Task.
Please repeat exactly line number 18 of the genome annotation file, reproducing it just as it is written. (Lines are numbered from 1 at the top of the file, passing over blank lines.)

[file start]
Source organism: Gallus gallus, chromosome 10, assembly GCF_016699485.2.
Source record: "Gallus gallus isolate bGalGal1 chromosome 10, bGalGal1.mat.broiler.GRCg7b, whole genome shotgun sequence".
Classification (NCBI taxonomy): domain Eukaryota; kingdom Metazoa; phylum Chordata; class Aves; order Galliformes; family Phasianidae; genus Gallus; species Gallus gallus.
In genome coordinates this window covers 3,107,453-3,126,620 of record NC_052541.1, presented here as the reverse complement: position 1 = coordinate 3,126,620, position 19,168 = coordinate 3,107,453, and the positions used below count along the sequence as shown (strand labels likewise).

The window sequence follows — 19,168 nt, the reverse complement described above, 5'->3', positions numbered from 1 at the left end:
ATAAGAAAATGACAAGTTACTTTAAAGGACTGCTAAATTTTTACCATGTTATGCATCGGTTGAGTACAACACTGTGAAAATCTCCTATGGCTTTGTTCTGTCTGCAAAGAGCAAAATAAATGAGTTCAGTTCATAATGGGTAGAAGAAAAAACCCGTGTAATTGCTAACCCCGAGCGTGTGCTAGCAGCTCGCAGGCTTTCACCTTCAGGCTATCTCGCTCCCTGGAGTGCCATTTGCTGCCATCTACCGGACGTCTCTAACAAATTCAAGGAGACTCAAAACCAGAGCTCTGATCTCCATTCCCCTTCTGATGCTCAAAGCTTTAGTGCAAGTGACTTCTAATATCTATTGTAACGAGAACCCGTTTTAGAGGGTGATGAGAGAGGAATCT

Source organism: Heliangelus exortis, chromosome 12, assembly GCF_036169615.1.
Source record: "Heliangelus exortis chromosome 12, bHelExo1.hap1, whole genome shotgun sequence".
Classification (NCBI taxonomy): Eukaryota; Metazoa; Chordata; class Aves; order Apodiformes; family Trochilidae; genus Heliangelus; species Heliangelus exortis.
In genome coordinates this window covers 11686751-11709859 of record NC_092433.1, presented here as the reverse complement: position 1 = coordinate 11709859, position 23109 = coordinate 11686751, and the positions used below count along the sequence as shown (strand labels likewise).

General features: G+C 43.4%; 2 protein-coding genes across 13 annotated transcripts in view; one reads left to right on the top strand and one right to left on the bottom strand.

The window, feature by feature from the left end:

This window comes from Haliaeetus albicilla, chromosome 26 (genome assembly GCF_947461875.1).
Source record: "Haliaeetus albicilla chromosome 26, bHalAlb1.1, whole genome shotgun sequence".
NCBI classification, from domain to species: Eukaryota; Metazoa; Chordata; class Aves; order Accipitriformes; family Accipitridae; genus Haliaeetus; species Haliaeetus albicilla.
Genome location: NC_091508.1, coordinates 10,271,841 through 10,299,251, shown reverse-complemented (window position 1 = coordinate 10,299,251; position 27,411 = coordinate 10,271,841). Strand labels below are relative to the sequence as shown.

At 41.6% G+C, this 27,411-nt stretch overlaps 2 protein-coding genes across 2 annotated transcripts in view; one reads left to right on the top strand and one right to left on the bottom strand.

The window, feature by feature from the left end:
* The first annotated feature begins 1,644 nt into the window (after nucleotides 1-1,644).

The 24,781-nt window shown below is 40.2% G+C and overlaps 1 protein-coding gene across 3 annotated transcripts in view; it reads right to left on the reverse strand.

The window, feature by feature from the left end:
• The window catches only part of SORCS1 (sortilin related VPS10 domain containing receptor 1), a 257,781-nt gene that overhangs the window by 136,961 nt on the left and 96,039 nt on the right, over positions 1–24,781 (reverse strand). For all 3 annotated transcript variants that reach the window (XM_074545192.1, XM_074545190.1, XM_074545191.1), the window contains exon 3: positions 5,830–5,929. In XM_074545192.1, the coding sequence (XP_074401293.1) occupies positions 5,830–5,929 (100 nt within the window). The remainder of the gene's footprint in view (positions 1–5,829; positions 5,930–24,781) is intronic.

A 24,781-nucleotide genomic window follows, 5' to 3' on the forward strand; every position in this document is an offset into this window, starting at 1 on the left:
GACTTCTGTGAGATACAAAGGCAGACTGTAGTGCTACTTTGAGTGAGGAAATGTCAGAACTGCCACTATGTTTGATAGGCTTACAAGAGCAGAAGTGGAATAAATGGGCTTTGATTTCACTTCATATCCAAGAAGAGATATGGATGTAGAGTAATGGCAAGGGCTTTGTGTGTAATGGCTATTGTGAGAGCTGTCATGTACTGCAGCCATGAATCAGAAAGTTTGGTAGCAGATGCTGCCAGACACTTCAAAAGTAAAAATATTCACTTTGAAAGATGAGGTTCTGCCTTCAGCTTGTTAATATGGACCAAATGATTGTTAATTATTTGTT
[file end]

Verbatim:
The window, feature by feature from the left end: